Dozens of square dancers gather to celebrate friend’s belated birthday

96-year-old Toni Cilberti of Scotia square dances with Herman Forsell at the Rotterdam Elks Lodge Saturday.

96-year-old Toni Cilberti of Scotia square dances with Herman Forsell at the Rotterdam Elks Lodge Saturday.

Toni Cilberti’s dress twirled as she moved from one partner to another while the steps to a square dance were called out.
Dozens gathered Saturday at the Rotterdam Elks to celebrate Cilberti’s 95th and 96th birthdays — although she said it was more like a celebration for her 96th and a half birthday, since her 97th birthday will be in April.
Cilberti, who loves both square and round dancing, had wanted a birthday party themed around the two dance styles. Unfortunately, before it could happen, the COVID-19 pandemic hit, canceling it. When places started opening back up, she booked the first date she could.
Cilberti first got into square dancing in 2009.
“I’ve been promoting it everywhere I go now,” she said.
She said one of the best parts of square dancing is that you don’t need to show up with a partner to participate. She said that if you step up to a square, a partner has to join you before the dance can begin.
Square dancers from the around the Capital Region were on hand Saturday to help Cilberti celebrate. Others traveled from New England, with some coming from as far away as South Carolina and Florida.
Attendees included Cilberti’s mentors, square dance step caller Elaine Mikenas and Dennis Viscanti, a cuer for round dancing.
Mikenas said she began square dancing in 1993 after seeing it at the Fonda Fair.
“I’ve been a dancer all my life,” she said.
She eventually learned to call square dance steps, adding that there are anywhere between 70 and 100 different steps to remember.
One of the reasons she enjoys square dancing is because it keeps one’s mind active.
That’s also what Cilberti wants people to know about square dancing, especially as the tight-knit community looks to expand.
“To let them know that it’s physically and mentally good for you,” she said.
Mikenas said there used to be around 20 square dance groups in the area. On Saturday, she could only count off three that are still active.
“It’s because of Toni we’re going to start lessons at the Clifton Park Senior Center,” said Mikenas who, along with Viscanti, teaches western square and round dancing on Thursdays at their Gloversville dance studio called TheShoeLeatherExpress.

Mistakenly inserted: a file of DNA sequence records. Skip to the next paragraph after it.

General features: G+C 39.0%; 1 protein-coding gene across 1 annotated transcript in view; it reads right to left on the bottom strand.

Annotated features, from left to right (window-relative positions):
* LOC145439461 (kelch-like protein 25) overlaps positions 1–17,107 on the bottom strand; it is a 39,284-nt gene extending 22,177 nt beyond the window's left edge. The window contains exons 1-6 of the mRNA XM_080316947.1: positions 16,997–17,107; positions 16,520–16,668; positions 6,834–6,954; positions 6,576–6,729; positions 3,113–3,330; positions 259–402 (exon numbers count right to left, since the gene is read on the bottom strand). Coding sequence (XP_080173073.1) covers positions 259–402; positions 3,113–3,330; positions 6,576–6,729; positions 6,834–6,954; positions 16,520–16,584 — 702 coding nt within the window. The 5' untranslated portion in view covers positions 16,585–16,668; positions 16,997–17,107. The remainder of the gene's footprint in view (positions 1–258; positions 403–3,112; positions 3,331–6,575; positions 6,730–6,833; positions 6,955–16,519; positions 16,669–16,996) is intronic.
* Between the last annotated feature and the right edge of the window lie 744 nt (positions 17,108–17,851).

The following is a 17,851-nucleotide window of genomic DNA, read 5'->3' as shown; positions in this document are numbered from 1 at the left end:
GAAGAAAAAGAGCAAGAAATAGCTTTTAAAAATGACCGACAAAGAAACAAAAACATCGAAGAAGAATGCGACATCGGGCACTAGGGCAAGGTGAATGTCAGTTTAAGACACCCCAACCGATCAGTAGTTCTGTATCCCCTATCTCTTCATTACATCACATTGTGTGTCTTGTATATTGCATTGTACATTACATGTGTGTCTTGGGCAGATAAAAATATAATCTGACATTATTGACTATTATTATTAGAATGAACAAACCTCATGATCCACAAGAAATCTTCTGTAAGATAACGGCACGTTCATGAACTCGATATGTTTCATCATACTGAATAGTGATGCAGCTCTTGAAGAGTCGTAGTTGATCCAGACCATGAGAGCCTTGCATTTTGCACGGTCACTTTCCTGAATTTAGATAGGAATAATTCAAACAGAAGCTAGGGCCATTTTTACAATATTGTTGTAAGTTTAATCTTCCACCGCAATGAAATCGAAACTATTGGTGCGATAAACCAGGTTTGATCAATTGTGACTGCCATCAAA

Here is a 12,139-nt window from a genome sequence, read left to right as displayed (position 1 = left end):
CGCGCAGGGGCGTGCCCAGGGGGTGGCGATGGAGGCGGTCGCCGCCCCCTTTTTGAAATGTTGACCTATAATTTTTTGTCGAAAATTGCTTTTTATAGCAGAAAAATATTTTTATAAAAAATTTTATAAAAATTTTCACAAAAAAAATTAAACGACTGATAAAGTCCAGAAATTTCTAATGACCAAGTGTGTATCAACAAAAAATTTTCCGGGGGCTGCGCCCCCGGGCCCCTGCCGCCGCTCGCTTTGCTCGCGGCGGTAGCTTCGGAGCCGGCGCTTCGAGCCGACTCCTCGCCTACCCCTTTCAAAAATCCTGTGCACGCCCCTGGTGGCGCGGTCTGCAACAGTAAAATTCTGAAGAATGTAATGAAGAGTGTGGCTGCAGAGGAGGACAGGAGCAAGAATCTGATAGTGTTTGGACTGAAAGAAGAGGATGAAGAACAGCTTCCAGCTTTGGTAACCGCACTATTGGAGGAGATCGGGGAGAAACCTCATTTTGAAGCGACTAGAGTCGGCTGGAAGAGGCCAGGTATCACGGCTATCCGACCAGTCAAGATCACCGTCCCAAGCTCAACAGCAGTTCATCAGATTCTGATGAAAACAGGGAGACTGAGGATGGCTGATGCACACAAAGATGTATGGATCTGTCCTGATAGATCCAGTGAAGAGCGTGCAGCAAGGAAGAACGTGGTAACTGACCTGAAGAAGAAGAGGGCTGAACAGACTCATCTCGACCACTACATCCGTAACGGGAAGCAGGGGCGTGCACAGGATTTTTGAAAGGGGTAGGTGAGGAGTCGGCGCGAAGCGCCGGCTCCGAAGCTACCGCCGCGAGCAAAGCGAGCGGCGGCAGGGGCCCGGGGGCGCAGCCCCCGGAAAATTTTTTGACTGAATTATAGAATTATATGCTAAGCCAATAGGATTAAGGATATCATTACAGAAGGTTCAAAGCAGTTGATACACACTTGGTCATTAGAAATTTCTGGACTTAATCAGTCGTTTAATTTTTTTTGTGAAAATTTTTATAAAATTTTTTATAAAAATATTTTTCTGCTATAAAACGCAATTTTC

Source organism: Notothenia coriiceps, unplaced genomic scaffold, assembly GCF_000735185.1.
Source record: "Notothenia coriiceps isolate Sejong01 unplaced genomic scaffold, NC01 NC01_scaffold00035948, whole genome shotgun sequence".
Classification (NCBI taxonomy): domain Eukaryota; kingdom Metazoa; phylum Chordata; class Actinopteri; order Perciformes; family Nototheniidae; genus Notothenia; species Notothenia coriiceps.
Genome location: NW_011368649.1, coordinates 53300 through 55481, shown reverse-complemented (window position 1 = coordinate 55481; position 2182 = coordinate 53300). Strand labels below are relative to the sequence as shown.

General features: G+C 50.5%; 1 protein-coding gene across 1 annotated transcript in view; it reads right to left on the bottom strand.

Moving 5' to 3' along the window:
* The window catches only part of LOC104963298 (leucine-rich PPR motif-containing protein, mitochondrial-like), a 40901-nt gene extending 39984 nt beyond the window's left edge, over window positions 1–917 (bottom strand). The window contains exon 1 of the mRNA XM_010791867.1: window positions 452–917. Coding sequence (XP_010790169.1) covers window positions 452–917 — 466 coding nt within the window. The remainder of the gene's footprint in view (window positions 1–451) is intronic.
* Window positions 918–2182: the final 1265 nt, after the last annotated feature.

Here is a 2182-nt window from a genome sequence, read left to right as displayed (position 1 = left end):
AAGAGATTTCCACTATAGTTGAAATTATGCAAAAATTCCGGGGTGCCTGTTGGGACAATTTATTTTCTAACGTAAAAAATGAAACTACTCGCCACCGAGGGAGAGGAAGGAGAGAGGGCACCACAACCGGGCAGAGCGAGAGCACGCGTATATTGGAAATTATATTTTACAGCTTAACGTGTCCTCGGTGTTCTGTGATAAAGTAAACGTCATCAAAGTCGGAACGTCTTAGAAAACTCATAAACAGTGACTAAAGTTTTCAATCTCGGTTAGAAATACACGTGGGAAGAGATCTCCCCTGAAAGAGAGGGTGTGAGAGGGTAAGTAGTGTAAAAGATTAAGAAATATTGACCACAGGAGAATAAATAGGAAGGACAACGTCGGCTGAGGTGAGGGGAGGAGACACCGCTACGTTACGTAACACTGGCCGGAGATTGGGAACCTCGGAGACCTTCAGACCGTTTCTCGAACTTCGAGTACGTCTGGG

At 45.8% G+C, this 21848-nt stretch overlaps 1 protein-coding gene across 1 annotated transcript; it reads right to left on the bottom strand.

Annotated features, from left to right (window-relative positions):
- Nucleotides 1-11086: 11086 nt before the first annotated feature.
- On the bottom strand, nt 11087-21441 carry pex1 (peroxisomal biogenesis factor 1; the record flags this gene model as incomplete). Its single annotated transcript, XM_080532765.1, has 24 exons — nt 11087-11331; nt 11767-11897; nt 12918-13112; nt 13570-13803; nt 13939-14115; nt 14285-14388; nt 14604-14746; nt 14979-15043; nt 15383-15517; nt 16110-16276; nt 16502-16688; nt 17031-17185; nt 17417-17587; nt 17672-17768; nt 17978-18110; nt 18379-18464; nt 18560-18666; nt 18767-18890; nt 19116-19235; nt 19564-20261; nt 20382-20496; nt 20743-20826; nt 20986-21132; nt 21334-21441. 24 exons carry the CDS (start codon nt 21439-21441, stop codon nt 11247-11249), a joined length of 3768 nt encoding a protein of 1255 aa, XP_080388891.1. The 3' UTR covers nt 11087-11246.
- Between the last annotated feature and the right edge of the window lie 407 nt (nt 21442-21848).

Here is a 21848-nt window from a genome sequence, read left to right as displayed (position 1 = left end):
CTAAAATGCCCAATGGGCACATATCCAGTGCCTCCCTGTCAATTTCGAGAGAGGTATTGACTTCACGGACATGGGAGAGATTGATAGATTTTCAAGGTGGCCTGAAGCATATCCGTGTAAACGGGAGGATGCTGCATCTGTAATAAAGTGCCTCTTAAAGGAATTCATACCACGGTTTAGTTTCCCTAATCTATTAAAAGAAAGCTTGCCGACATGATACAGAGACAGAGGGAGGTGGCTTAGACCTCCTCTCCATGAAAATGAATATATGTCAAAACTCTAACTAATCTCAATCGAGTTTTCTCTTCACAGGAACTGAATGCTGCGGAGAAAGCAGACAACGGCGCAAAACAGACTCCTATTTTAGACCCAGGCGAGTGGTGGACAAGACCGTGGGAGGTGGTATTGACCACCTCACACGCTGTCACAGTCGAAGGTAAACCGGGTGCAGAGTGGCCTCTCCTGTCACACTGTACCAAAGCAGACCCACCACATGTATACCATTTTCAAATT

“It’s a party every time,” Mikenas said.
Ed Pooler of Schaghticoke also attended Cilberti’s party. He started square dancing in 1970. His parents had seen it while on a trip in Florida, he said. When his parents came back, they reached out to the local Chamber of Commerce to find a group to join.
Pooler began dancing when he was 30.
“I didn’t realize I was going to enjoy it as much as I do,” he said.
Now 73, Pooler said he’s excited when he can get on the dance floor. He also likes the social aspect of it.
“It’s a family,” he said. “You have your own family and then you have your square dance family.”
Doug Sheldon, who now lives in Florida, agreed that everyone who square dances becomes a family.
“You end up making lifelong friends,” Sheldon said.
Sheldon said he learned to square dance in his 20s. After he didn’t square dance for several years, he resumed doing so in 2009.
“Square dancers are the friendliest people you’ll ever meet,” he said.
Carol and Bill Gordon of Colonie sat just a table over from Sheldon. They both started square dancing in 1974.
Carol Gordon said the best part of square dancing is you can’t think of anything else because you’re trying to remember the steps you have to do.
“It just takes your mind off of everything,” she said.

Categories: Schenectady County

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